Students’ smartphone usage increases


    You lie in bed after a long day. A soft glow from the phone in your hand illuminates your face as you do your final social media checks of the day. Your last memory before falling asleep is the image of your home screen.

    The cheerful chime of a ringtone alarm and the brightness of the phone screen awaken you as you peel your cheek from the screen of your phone.

    You’ve just pulled an all-nighter with your phone.

    According to the National Purchase Diary (NPD) Group’s Connected Intelligence SmartMeter, Android users spent 247 minutes on their phones daily in August 2012.

    That amount of time has increased by 37 minutes since last year due to applications, according to the NPD. The group has yet to release the number of minutes iPhone users spend on their phones.

    TCU faculty and students have noticed the increase in cell phone usage on campus.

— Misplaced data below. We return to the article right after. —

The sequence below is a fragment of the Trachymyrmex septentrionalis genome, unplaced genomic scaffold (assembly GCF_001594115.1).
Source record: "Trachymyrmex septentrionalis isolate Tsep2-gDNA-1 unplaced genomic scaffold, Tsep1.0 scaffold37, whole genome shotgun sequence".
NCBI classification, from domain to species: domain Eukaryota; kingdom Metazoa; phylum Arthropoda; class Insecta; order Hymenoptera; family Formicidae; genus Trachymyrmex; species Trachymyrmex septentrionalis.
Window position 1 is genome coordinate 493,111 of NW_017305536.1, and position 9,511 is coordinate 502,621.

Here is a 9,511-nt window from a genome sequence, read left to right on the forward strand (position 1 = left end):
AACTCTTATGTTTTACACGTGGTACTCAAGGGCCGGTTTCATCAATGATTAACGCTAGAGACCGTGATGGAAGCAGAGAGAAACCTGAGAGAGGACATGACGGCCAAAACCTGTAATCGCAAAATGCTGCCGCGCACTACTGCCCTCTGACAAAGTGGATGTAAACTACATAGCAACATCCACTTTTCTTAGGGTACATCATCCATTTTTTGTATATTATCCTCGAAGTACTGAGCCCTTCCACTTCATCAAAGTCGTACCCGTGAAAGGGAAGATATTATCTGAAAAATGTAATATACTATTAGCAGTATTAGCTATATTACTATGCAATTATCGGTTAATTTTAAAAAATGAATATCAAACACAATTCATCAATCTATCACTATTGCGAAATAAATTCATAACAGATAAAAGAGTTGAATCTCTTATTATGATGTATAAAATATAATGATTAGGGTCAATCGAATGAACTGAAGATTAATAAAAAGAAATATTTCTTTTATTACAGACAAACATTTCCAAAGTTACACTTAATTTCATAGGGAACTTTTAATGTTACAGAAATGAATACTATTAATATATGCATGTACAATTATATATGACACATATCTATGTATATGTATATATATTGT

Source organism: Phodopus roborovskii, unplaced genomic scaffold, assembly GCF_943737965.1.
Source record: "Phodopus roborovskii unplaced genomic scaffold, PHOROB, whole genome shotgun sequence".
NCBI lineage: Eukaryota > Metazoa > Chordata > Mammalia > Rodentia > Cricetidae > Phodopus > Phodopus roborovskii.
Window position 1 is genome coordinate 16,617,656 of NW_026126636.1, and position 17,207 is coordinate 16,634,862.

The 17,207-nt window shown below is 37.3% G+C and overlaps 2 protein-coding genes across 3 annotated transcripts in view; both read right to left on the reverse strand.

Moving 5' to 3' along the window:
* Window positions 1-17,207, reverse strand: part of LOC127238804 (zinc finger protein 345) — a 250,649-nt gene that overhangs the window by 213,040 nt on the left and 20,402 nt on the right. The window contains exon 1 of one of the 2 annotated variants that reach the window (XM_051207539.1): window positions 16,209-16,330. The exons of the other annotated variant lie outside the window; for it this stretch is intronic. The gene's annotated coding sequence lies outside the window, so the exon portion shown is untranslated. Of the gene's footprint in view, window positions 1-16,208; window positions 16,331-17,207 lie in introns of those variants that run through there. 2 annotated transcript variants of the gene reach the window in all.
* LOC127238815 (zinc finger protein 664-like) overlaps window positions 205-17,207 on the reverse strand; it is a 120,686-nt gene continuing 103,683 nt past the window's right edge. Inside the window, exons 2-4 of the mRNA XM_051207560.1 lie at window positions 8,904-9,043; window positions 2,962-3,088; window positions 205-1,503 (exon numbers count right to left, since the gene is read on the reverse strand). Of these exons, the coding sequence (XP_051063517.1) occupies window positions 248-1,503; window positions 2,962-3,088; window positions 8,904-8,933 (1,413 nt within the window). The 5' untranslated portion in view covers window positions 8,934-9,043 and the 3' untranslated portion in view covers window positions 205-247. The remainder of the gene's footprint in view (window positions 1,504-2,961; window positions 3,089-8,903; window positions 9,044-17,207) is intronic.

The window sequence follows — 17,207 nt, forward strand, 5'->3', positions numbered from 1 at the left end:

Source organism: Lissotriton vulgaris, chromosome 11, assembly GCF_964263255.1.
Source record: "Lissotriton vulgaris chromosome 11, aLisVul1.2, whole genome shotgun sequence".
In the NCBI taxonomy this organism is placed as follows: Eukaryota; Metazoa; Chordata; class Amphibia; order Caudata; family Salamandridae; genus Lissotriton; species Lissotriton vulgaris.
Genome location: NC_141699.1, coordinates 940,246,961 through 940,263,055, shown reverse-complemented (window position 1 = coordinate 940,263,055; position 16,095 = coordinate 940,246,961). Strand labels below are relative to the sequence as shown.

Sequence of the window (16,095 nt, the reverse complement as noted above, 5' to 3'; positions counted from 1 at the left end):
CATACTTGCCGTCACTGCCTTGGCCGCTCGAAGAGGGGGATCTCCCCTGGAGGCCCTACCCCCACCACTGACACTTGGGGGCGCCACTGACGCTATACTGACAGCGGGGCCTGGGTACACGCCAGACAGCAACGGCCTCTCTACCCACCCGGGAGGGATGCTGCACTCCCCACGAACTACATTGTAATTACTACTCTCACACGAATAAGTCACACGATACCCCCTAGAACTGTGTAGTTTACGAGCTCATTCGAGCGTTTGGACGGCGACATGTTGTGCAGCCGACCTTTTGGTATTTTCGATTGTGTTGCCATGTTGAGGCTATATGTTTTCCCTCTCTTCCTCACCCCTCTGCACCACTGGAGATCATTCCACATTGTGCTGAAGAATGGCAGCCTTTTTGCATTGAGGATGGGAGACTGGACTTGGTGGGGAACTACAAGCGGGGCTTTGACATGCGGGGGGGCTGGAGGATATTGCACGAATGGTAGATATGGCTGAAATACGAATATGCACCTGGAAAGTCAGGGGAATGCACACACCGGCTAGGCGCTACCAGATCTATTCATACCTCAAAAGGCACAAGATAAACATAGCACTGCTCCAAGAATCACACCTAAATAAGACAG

First-year English and economics major Josh Blankenship doesn’t own a smartphone, but said he has noticed how smartphone owners are increasingly on their phones and how communication itself is changing because of smartphones.

    “Communication to some extent is different; it’s instantaneous,” Blankenship said.

    Blankenship says that because of the instant nature of smartphone communication and the presence of social media apps like Facebook, people feel the compulsion to check their phone more.

    Psychology instructor Ellen Broom has also been subject to the instantaneous expectations of her students and it has affected how she interacts with them.

    “You used to have to wait to get word from your professors, now they expect a response as soon as they email you," Broom said. "I find myself up at one in the morning answering student emails.” 

    Broom has also noticed a slight increase in cell phone use in class. She said it is rude and robs students of information in the class, and is also rude to other students trying to learn. Checking a phone repeatedly has become habit, like biting nails, she said.

    “It’s a social crutch, this generation can’t handle a lull in conversation,” Broom said.

    Broom said that psychologists have said that this usage is leading to a rewiring of the human mind.

    “But in a way, our brains need to be rewired if this technology is going to keep advancing and we’re going to spend more time with it,” Broom said.

    At this prospect, here’s to all future phone all-nighters.